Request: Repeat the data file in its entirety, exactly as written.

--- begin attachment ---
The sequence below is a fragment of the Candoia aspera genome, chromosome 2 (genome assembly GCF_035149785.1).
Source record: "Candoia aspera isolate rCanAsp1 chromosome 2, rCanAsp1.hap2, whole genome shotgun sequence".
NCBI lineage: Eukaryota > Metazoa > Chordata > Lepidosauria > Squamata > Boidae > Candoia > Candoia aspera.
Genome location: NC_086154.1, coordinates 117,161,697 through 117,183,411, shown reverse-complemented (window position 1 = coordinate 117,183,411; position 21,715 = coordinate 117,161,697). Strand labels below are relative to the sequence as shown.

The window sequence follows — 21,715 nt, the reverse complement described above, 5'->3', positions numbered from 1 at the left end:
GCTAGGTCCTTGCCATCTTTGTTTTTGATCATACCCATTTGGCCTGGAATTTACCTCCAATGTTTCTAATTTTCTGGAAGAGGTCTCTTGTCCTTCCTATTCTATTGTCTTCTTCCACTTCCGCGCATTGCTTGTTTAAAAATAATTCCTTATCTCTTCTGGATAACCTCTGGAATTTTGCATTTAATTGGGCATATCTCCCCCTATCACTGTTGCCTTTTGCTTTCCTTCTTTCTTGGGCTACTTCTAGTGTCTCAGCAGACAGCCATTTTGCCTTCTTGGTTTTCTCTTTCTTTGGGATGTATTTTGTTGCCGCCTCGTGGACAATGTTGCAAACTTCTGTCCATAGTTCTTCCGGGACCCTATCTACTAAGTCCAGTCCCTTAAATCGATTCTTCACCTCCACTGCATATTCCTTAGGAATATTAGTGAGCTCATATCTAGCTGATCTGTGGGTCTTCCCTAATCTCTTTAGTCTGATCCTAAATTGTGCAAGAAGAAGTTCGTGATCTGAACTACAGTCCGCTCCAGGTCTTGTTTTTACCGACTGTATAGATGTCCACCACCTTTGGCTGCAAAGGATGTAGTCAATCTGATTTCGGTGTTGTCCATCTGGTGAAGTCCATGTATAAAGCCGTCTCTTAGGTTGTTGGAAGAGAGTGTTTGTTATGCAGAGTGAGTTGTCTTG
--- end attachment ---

The sequence below is a fragment of the Candoia aspera genome, chromosome 2 (genome assembly GCF_035149785.1).
Source record: "Candoia aspera isolate rCanAsp1 chromosome 2, rCanAsp1.hap2, whole genome shotgun sequence".
NCBI lineage: Eukaryota > Metazoa > Chordata > Lepidosauria > Squamata > Boidae > Candoia > Candoia aspera.
Genome location: NC_086154.1, coordinates 117,161,697 through 117,183,411, shown reverse-complemented (window position 1 = coordinate 117,183,411; position 21,715 = coordinate 117,161,697). Strand labels below are relative to the sequence as shown.

The window sequence follows — 21,715 nt, the reverse complement described above, 5'->3', positions numbered from 1 at the left end:
GCTAGGTCCTTGCCATCTTTGTTTTTGATCATACCCATTTGGCCTGGAATTTACCTCCAATGTTTCTAATTTTCTGGAAGAGGTCTCTTGTCCTTCCTATTCTATTGTCTTCTTCCACTTCCGCGCATTGCTTGTTTAAAAATAATTCCTTATCTCTTCTGGATAACCTCTGGAATTTTGCATTTAATTGGGCATATCTCCCCCTATCACTGTTGCCTTTTGCTTTCCTTCTTTCTTGGGCTACTTCTAGTGTCTCAGCAGACAGCCATTTTGCCTTCTTGGTTTTCTCTTTCTTTGGGATGTATTTTGTTGCCGCCTCGTGGACAATGTTGCAAACTTCTGTCCATAGTTCTTCCGGGACCCTATCTACTAAGTCCAGTCCCTTAAATCGATTCTTCACCTCCACTGCATATTCCTTAGGAATATTAGTGAGCTCATATCTAGCTGATCTGTGGGTCTTCCCTAATCTCTTTAGTCTGATCCTAAATTGTGCAAGAAGAAGTTCGTGATCTGAACTACAGTCCGCTCCAGGTCTTGTTTTTACCGACTGTATAGATGTCCACCACCTTTGGCTGCAAAGGATGTAGTCAATCTGATTTCGGTGTTGTCCATCTGGTGAAGTCCATGTATAAAGCCGTCTCTTAGGTTGTTGGAAGAGAGTGTTTGTTATGCAGAGTGAGTTGTCTTG